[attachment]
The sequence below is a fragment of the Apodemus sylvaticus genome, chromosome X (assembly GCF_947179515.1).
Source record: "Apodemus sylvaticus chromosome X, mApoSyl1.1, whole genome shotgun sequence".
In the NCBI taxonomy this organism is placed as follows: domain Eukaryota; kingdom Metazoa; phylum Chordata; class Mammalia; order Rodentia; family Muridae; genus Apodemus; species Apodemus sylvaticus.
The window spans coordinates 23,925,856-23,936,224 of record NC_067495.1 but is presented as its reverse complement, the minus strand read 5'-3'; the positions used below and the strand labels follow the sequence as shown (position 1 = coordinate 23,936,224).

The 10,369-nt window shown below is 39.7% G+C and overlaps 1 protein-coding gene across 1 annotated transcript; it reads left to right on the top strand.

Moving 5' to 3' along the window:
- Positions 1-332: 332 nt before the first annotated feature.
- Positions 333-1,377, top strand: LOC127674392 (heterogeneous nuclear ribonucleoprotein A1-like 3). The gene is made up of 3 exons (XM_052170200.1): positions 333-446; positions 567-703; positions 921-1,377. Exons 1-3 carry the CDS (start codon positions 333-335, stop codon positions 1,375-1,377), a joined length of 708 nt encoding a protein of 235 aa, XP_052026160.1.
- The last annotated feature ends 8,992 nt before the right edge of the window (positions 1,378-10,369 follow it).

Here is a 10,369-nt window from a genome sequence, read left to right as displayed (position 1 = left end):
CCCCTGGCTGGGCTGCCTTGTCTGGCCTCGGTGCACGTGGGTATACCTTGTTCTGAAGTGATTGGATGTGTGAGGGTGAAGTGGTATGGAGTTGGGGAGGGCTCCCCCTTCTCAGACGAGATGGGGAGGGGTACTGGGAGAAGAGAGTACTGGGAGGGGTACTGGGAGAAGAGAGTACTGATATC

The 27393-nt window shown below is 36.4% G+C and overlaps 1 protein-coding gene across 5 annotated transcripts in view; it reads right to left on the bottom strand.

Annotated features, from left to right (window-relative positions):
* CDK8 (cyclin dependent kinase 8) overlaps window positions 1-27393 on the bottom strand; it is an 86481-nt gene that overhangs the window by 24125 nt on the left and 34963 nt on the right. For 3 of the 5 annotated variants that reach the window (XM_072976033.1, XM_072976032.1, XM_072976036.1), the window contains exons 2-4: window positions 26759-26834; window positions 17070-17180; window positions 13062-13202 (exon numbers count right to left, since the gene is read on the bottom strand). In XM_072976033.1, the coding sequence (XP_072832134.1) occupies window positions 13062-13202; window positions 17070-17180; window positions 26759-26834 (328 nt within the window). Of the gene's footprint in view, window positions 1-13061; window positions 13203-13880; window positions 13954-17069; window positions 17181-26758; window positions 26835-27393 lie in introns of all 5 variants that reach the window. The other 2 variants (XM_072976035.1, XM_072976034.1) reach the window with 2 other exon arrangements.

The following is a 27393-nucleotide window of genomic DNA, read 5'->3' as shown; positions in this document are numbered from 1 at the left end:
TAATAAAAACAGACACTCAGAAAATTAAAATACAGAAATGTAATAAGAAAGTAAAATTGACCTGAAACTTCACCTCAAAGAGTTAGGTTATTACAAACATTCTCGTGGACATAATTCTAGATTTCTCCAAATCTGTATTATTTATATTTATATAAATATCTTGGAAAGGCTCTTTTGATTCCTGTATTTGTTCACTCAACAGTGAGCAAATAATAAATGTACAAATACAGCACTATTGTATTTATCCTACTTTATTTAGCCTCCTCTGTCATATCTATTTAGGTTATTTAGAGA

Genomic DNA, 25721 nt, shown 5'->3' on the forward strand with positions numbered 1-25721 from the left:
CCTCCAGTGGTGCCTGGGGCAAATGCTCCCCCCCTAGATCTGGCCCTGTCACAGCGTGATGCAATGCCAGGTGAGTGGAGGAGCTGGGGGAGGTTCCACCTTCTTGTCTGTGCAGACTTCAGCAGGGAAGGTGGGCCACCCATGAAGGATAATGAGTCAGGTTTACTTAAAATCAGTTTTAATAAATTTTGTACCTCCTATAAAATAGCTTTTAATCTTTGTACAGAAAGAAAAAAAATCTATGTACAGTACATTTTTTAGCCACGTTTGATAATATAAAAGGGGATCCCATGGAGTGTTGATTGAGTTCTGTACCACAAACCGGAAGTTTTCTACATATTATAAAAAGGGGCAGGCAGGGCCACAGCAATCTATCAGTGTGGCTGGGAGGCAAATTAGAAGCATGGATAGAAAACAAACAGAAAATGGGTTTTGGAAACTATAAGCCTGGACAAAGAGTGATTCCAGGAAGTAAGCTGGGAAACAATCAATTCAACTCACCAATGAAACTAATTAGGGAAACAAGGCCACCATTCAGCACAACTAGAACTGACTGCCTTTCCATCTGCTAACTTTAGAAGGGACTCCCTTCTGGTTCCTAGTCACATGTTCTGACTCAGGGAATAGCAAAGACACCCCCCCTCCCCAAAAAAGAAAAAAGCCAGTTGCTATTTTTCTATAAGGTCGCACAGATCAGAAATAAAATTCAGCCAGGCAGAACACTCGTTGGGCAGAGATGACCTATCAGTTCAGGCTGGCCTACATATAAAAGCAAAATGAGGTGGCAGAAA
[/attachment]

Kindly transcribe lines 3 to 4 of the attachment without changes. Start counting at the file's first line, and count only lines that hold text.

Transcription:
In the NCBI taxonomy this organism is placed as follows: domain Eukaryota; kingdom Metazoa; phylum Chordata; class Mammalia; order Rodentia; family Muridae; genus Apodemus; species Apodemus sylvaticus.
The window spans coordinates 23,925,856-23,936,224 of record NC_067495.1 but is presented as its reverse complement, the minus strand read 5'-3'; the positions used below and the strand labels follow the sequence as shown (position 1 = coordinate 23,936,224).